Here we have VINTERSORG's awaited follow-up to his masterpiece "Cosmic Genesis". A fair bit has changed since then. First of all, there is a real band playing the music this time around. There is now a real, human drummer, as opposed to the drum machine used in the past. While the machine was used quite well on previous albums, nothing can compare to Asgeir from BORKNAGAR. Also, handling the bass on this album is Steve DiGiorgio (TESTAMENT, DEATH, etc.). These two extra members really make a difference to the sound.
Second, the overall style of music has been altered. While some can argue that most folk elements were absent on "Cosmic Genesis", they are even less on this album. Instead, Mr.V has further explored the musical areas only touched upon in his previous effort. In fact, the only two songs that bear any real resemblance to this style are "Spegelsfaren" and "A Star-Guarded Coronation". The music is much more progressive, yet a little more aggressive, even downright brutal ("Trance Locator"), and is much more involving. Some would even call it weird ("ESP Mirage").
This is not background music, folks. In fact, the complexity of the music may be a turn-off to many, as it was for me on my initial listen. However, the second listen surprised me as I started to "get" the album. And with each listen, more and more layers were/are revealed. It is also clear that Mr.V has taken some influence from his time spent with BORKNAGAR ("Universums Dunkla Alfabet", "The Explorer"), however, I would not call this BORKNAGAR II, as some seem to be saying.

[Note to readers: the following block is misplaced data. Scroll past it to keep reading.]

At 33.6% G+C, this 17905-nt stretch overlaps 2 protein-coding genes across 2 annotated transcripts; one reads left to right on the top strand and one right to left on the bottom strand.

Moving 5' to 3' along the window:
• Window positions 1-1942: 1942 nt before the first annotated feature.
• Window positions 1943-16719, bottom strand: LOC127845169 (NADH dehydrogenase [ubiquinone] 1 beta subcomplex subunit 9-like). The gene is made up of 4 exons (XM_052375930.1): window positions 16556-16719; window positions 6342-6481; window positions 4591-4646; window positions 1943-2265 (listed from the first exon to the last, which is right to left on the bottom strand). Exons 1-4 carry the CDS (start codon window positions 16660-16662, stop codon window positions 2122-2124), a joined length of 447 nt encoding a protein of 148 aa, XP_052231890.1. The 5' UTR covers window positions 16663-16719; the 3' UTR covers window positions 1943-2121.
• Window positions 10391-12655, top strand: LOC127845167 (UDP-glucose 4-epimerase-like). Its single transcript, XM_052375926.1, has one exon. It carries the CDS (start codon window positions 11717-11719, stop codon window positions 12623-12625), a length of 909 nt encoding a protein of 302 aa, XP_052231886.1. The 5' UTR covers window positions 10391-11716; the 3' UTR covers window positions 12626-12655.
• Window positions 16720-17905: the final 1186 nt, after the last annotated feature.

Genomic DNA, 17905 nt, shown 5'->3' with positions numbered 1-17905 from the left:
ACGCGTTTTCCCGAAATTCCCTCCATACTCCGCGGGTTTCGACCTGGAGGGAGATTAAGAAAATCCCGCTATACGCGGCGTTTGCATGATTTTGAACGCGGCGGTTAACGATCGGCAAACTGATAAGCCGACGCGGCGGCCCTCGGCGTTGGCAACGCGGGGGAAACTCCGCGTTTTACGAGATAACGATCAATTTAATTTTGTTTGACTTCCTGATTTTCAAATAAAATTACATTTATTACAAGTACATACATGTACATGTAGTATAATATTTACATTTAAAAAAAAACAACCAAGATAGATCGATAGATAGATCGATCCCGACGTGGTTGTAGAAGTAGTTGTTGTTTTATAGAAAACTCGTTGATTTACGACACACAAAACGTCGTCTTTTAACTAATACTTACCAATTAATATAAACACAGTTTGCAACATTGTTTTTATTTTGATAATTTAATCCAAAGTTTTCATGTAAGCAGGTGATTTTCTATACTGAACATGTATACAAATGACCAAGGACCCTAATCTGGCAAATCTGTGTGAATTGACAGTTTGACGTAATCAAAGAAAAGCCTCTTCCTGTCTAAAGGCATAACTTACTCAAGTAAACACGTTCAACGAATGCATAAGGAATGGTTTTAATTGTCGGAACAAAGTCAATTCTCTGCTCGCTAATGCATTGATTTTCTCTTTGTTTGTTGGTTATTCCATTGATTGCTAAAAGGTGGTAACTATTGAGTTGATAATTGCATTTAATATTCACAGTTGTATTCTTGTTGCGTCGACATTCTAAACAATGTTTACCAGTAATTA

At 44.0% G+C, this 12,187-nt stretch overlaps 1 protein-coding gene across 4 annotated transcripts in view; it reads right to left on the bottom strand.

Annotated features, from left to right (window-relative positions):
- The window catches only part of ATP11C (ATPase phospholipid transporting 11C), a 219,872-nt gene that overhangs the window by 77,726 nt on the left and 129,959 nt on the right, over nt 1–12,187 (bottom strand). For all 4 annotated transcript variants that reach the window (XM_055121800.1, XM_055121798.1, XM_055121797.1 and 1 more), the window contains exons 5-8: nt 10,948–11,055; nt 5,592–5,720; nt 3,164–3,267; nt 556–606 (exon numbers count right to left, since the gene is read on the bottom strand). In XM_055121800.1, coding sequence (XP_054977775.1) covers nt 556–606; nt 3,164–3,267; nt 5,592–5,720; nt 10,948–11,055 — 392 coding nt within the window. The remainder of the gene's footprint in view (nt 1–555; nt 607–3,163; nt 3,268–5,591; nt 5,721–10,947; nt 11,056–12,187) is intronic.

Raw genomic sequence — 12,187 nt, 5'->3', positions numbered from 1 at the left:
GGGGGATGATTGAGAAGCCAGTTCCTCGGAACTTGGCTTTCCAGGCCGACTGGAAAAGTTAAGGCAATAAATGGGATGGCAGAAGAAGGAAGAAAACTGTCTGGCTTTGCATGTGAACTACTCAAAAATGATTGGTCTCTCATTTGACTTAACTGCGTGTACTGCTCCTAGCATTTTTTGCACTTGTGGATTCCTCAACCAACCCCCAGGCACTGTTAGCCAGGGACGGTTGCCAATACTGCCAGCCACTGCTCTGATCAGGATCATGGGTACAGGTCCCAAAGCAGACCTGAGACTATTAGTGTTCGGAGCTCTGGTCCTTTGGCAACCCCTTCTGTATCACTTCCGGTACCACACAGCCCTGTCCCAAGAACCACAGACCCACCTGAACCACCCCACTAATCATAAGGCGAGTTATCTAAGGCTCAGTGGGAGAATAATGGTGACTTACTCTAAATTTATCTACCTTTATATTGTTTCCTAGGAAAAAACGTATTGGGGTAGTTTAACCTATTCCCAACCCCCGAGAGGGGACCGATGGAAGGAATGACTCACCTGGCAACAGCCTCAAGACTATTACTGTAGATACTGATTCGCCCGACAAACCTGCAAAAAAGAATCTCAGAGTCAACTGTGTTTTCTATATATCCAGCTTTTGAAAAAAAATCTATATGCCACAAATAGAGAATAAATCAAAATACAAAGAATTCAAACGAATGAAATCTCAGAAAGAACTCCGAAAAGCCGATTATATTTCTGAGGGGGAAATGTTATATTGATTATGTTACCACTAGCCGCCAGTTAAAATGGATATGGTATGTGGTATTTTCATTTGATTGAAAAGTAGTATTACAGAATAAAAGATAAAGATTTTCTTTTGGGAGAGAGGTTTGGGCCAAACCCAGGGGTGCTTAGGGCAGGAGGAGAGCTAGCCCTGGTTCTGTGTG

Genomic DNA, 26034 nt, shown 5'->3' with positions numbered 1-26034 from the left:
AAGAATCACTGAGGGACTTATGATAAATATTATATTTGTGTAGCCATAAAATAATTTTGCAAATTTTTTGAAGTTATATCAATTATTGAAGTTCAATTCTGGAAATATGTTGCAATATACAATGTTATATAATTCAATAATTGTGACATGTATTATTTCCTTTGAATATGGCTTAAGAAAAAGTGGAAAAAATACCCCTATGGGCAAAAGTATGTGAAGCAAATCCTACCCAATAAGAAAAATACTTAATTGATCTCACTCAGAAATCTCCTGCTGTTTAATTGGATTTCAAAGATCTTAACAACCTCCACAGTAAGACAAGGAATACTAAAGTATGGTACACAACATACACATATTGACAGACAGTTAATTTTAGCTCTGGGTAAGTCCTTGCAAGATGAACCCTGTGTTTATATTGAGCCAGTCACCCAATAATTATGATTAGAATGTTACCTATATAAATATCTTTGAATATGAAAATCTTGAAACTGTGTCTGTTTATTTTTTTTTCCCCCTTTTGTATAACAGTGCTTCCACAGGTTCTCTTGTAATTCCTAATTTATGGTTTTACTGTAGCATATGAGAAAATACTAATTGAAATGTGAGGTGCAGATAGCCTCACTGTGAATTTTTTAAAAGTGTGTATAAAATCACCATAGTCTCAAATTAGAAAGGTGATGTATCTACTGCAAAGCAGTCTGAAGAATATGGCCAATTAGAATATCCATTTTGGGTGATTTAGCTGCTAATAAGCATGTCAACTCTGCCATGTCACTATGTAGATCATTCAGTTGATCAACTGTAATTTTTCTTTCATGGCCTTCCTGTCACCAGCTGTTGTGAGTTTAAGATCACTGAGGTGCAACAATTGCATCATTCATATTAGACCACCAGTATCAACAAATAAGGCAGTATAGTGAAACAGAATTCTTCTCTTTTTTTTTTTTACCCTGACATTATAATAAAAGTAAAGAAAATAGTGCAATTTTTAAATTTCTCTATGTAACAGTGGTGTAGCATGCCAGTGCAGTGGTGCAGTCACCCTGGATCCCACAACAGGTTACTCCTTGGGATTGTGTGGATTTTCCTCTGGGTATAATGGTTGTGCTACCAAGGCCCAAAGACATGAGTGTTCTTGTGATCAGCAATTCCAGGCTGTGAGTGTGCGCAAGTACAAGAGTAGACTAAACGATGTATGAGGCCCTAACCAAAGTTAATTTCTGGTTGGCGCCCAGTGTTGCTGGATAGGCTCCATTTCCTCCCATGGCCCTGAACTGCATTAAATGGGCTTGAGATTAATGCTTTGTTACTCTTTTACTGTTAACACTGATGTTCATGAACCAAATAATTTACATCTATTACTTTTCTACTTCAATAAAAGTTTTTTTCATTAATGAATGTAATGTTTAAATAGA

Vintersorg's voice has expanded on each and every album. And this one is no exception. His range is the largest it's ever been; yet he can still growl with the best of 'em. He's still testing the limits of his vocal chords, which can be a blessing as well as a curse, as it takes some real patience to swallow parts like the opening of "ESP Mirage."
"Visions From The Spiral Generator" does not top "Cosmic Genesis", but then again, I did not expect it to. But this album comes in at a close second, and that's fine with me. (Online September 28, 2002)